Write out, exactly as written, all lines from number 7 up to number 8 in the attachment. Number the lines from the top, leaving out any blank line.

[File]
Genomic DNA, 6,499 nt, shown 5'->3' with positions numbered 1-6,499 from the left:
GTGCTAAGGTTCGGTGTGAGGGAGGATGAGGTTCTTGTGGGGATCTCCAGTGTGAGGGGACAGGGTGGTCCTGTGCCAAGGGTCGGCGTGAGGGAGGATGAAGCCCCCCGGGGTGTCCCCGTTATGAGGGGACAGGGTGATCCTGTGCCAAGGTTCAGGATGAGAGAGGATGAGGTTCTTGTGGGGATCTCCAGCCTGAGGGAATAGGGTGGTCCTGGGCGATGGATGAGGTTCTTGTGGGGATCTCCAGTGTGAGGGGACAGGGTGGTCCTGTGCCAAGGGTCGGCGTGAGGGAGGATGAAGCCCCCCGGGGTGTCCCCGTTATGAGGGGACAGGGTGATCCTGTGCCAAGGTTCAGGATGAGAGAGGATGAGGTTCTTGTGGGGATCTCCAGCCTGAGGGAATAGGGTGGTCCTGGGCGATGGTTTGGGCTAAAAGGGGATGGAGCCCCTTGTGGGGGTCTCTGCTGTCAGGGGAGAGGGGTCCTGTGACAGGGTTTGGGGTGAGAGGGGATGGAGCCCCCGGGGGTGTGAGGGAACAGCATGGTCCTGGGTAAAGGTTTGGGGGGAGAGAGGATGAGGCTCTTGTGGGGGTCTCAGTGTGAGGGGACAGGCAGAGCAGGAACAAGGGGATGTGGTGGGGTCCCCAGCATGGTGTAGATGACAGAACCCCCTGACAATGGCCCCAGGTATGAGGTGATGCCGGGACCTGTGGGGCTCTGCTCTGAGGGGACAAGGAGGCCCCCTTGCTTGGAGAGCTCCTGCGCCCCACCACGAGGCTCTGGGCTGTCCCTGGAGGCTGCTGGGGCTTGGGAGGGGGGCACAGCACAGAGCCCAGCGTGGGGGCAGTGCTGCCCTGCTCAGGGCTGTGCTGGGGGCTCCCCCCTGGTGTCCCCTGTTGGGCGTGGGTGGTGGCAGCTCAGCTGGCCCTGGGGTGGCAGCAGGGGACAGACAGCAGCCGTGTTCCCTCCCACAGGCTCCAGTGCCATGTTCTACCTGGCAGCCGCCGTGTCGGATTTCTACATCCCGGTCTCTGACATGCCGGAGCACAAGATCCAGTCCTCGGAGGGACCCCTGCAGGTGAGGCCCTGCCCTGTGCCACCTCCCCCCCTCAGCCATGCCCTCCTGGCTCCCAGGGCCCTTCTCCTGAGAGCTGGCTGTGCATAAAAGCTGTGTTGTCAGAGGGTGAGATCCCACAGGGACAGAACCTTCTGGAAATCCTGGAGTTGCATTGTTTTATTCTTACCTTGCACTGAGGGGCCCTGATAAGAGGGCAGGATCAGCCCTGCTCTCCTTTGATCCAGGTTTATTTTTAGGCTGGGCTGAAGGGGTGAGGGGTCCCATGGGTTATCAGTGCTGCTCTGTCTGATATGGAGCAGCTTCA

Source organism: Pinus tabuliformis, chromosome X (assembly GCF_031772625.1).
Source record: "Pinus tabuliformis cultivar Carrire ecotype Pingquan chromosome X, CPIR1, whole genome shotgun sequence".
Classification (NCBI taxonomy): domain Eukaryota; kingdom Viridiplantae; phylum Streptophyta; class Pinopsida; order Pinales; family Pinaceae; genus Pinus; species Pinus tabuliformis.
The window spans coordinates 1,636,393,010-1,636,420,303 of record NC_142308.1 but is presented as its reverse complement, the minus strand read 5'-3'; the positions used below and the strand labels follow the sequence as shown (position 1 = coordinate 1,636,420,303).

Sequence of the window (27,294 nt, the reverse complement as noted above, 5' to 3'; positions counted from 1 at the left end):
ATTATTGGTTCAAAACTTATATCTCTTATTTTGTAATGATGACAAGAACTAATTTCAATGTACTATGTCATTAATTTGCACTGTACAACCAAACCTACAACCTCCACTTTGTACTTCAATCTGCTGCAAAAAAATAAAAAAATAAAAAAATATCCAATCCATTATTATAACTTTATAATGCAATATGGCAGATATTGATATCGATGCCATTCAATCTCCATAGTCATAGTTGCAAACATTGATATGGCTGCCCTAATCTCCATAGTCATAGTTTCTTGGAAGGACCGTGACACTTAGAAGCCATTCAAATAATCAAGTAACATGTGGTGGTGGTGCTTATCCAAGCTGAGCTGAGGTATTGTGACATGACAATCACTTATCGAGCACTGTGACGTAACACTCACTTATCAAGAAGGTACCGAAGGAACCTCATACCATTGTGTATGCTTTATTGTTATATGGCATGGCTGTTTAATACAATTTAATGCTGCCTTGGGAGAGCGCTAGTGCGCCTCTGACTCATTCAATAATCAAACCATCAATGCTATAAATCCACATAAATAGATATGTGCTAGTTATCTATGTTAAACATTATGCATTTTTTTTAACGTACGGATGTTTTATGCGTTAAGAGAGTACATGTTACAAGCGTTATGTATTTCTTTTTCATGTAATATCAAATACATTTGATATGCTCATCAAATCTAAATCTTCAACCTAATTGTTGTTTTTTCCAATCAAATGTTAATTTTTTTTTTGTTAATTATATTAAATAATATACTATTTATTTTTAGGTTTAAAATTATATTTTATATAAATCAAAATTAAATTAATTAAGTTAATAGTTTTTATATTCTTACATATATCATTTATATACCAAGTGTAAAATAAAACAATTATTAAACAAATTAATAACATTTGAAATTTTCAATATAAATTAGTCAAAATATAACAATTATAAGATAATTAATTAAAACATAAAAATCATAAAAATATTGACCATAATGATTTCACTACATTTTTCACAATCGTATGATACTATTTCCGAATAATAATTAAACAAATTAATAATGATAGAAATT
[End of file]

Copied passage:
Sequence of the window (27,294 nt, the reverse complement as noted above, 5' to 3'; positions counted from 1 at the left end):
ATTATTGGTTCAAAACTTATATCTCTTATTTTGTAATGATGACAAGAACTAATTTCAATGTACTATGTCATTAATTTGCACTGTACAACCAAACCTACAACCTCCACTTTGTACTTCAATCTGCTGCAAAAAAATAAAAAAATAAAAAAATATCCAATCCATTATTATAACTTTATAATGCAATATGGCAGATATTGATATCGATGCCATTCAATCTCCATAGTCATAGTTGCAAACATTGATATGGCTGCCCTAATCTCCATAGTCATAGTTTCTTGGAAGGACCGTGACACTTAGAAGCCATTCAAATAATCAAGTAACATGTGGTGGTGGTGCTTATCCAAGCTGAGCTGAGGTATTGTGACATGACAATCACTTATCGAGCACTGTGACGTAACACTCACTTATCAAGAAGGTACCGAAGGAACCTCATACCATTGTGTATGCTTTATTGTTATATGGCATGGCTGTTTAATACAATTTAATGCTGCCTTGGGAGAGCGCTAGTGCGCCTCTGACTCATTCAATAATCAAACCATCAATGCTATAAATCCACATAAATAGATATGTGCTAGTTATCTATGTTAAACATTATGCATTTTTTTTAACGTACGGATGTTTTATGCGTTAAGAGAGTACATGTTACAAGCGTTATGTATTTCTTTTTCATGTAATATCAAATACATTTGATATGCTCATCAAATCTAAATCTTCAACCTAATTGTTGTTTTTTCCAATCAAATGTTAATTTTTTTTTTGTTAATTATATTAAATAATATACTATTTATTTTTAGGTTTAAAATTATATTTTATATAAATCAAAATTAAATTAATTAAGTTAATAGTTTTTATATTCTTACATATATCATTTATATACCAAGTGTAAAATAAAACAATTATTAAACAAATTAATAACATTTGAAATTTTCAATATAAATTAGTCAAAATATAACAATTATAAGATAATTAATTAAAACATAAAAATCATAAAAATATTGACCATAATGATTTCACTACATTTTTCACAATCGTATGATACTATTTCCGAATAATAATTAAACAAATTAATAATGATAGAAATT